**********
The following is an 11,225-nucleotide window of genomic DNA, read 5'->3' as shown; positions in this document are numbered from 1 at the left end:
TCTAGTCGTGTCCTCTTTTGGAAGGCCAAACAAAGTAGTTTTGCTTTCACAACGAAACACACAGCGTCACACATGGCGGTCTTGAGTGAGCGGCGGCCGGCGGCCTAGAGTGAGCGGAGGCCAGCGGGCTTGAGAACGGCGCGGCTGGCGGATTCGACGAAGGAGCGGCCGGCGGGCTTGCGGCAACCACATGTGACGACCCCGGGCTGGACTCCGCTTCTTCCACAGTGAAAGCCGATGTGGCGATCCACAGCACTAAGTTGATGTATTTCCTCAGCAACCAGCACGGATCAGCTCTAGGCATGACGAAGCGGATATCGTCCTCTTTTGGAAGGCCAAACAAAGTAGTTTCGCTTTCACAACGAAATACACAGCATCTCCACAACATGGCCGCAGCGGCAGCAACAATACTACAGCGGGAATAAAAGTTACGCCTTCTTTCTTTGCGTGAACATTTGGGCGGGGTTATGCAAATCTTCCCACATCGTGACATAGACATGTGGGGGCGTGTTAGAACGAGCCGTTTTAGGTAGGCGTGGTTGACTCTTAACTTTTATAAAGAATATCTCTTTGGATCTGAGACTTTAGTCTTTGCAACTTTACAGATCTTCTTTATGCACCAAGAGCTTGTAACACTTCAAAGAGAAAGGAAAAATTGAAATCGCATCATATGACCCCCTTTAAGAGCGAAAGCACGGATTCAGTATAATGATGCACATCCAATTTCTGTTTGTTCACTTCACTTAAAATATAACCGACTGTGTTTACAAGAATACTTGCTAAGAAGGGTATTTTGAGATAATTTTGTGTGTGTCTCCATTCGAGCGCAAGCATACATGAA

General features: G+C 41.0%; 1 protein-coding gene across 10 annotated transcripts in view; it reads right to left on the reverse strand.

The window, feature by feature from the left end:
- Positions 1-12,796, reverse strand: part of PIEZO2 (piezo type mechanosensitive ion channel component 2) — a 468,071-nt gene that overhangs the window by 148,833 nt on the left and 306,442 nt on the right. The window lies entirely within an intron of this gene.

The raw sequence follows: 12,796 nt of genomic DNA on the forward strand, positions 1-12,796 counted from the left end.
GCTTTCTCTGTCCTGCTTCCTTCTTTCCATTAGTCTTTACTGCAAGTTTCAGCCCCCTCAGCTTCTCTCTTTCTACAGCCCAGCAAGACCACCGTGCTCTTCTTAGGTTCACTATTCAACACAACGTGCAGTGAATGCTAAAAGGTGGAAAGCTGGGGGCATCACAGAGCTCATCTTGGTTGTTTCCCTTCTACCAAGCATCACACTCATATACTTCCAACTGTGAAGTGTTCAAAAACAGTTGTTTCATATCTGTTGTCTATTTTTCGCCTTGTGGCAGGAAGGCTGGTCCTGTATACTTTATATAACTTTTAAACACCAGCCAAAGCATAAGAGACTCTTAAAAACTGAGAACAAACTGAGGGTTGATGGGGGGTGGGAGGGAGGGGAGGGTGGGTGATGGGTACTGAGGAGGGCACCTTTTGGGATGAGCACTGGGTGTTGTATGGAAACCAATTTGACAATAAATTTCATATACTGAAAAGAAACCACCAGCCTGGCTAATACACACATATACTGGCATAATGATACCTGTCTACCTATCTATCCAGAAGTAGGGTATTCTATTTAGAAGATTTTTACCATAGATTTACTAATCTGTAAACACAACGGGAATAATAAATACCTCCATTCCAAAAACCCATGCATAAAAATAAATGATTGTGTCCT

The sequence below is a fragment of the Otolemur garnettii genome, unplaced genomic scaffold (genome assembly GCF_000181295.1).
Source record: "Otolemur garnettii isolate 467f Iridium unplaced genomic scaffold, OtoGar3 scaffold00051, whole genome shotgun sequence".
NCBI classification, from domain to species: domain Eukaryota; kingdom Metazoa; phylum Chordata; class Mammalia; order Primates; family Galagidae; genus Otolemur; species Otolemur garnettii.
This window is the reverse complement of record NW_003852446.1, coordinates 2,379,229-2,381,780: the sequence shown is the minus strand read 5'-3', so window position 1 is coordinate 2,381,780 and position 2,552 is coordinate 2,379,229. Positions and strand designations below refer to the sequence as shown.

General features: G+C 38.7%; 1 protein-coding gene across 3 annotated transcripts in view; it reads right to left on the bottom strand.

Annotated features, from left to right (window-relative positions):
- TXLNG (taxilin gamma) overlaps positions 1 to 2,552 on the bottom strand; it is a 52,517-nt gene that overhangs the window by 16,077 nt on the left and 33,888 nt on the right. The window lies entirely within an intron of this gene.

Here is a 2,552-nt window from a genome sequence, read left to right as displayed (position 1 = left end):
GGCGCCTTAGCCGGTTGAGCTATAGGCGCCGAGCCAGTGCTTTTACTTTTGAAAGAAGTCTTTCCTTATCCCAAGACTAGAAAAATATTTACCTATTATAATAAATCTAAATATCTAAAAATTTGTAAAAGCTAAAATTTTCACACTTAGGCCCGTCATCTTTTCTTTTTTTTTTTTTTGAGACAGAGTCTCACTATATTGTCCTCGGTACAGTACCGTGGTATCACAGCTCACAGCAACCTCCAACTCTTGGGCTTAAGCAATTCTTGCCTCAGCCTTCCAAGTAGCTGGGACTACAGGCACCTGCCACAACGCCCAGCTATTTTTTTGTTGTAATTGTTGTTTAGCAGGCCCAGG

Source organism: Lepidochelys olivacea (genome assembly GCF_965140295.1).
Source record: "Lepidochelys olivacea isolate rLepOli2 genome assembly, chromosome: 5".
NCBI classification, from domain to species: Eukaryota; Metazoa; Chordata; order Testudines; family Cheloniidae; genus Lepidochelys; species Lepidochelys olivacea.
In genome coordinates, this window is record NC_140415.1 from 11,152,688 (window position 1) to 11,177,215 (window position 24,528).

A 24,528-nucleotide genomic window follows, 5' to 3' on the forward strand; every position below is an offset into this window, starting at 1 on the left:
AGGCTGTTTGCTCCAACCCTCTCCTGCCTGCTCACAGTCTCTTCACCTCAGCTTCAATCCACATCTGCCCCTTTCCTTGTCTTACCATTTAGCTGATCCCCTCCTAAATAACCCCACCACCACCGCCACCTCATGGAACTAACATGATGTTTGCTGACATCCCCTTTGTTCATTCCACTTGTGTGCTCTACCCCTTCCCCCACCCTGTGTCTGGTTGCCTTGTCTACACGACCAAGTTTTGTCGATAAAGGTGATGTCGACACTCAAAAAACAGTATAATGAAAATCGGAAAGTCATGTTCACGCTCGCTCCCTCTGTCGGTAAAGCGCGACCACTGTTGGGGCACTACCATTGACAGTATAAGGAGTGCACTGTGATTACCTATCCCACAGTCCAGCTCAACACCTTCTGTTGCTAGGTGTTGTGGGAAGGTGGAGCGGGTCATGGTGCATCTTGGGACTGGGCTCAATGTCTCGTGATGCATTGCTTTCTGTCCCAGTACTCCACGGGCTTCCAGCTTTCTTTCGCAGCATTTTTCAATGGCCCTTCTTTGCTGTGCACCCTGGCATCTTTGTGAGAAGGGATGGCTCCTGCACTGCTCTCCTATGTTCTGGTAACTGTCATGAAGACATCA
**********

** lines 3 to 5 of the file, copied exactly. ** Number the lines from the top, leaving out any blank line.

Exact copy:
General features: G+C 41.0%; 1 protein-coding gene across 10 annotated transcripts in view; it reads right to left on the reverse strand.

The window, feature by feature from the left end:
- Positions 1-12,796, reverse strand: part of PIEZO2 (piezo type mechanosensitive ion channel component 2) — a 468,071-nt gene that overhangs the window by 148,833 nt on the left and 306,442 nt on the right. The window lies entirely within an intron of this gene.